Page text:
This year Thijs Waardenburg and I attended at the Museumnext conference that took place in the CCCB (Centre de Cultura Contemporánia de Barcelona) in Barcelona. Many inspiring presentations, workshops and discussions about the digital side of museums were held. Museumnext is a conference about technologies and participation for the museum sector that brings together museum professionals and researchers from around the world to share best practices, encourage new thinking and discuss ‘what’s next?’. As we are trying to help museums to cope with the increasing technologies and expectations from the audiences with our project Museum Compass and the specific products (Museum Match, Museum Monitor, Business Models), we wanted to be a part of this community to share thoughts and be inspired by many projects that museums have been doing. In this blog I will highlight some of the presentations we have seen.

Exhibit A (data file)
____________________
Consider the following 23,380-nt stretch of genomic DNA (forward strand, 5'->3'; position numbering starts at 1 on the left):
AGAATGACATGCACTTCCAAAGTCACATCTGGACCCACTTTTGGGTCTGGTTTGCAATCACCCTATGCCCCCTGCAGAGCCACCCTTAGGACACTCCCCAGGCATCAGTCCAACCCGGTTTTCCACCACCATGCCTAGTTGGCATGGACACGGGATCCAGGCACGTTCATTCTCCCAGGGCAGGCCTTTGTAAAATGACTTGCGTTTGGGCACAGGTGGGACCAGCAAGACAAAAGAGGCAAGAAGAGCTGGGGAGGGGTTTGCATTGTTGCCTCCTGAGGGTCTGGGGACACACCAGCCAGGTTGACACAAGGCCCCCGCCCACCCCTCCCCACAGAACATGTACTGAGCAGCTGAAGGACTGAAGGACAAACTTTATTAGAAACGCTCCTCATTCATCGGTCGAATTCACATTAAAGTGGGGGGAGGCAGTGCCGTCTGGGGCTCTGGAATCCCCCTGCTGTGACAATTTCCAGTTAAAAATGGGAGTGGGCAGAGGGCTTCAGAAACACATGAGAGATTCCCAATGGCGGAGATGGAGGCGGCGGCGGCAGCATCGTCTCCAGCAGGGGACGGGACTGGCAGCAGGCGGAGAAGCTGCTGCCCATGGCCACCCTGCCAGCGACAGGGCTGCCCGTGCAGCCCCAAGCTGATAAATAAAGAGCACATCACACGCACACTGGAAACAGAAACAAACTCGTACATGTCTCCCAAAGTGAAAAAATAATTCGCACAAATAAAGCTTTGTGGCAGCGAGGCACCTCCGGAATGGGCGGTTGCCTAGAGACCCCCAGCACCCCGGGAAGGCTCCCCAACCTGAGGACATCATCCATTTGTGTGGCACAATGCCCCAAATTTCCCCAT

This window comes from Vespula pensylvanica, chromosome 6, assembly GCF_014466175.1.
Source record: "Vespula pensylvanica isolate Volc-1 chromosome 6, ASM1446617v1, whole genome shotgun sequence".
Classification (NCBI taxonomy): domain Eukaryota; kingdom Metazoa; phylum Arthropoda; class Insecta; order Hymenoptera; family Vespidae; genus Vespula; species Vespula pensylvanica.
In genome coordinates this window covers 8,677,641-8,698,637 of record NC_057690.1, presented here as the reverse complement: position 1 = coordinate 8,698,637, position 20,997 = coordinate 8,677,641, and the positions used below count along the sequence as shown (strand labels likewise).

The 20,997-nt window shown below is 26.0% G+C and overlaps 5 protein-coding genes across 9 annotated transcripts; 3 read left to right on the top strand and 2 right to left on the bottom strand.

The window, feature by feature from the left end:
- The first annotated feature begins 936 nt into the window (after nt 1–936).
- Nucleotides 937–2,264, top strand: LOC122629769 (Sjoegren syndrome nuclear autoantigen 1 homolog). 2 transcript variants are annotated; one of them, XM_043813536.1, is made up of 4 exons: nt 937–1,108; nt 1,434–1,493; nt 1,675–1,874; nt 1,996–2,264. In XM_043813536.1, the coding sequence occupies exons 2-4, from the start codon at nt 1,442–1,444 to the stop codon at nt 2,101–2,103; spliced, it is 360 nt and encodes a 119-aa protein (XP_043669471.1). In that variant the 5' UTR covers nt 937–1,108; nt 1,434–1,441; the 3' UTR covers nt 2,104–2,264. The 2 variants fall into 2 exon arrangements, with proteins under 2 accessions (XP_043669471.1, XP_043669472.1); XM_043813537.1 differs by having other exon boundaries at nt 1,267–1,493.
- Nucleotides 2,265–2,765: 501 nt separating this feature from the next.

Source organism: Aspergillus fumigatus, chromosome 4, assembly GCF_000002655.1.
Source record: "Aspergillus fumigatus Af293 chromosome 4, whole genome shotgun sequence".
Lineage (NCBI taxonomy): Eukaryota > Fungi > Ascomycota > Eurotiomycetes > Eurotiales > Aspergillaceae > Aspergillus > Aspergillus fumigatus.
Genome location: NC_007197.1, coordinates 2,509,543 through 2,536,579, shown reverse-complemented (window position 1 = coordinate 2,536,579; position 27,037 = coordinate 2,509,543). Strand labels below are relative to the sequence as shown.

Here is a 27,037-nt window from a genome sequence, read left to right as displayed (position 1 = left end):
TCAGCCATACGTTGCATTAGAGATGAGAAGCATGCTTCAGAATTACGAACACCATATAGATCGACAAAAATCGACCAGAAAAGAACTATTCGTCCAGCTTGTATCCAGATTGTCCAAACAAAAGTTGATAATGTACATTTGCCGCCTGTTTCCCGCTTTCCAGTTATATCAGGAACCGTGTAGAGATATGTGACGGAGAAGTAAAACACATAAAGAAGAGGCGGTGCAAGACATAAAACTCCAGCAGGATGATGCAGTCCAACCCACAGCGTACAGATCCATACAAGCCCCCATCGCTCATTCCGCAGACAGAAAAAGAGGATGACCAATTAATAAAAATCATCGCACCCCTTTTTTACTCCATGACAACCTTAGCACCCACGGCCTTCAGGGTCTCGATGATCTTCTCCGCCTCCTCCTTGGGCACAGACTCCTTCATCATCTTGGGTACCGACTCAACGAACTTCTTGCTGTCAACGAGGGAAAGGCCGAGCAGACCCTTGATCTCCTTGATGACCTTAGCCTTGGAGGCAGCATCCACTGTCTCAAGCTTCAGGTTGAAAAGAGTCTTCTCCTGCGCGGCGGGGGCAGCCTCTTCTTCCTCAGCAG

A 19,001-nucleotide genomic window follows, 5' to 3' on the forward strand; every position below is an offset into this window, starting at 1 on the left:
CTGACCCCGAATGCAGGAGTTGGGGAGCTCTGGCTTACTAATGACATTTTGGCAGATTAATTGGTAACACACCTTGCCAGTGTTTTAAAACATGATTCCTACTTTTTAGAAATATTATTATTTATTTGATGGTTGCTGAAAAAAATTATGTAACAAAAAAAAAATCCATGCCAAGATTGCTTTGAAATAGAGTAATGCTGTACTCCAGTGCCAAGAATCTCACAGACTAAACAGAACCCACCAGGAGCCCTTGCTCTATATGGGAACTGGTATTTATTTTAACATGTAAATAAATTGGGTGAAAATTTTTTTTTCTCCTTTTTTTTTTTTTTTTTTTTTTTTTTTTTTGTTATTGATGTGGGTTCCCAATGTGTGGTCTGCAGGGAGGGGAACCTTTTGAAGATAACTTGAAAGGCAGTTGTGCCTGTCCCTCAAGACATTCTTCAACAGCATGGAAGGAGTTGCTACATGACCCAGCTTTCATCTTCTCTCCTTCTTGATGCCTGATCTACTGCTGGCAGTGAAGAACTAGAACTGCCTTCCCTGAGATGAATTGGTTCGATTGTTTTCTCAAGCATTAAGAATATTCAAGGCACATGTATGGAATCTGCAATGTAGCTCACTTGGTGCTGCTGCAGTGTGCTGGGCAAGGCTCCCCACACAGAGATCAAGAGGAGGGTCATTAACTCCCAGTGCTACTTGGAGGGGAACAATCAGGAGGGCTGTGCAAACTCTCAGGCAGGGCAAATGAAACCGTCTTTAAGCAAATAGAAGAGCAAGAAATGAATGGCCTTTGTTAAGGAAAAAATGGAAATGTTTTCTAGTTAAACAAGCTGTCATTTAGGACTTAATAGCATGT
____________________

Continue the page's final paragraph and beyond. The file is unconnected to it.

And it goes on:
Three themes were central: digital participation, digital marketing and digital challenges. Museumnext started four years ago as a small gathering and it has grown ever since. This year big and small names from the UK (like Tate and Victoria and Albert Museum), the Netherlands (like Van Gogh Museum and Rijksmuseum), Northern, Eastern Europe and the US (like MOMA and Smithsonian) were present.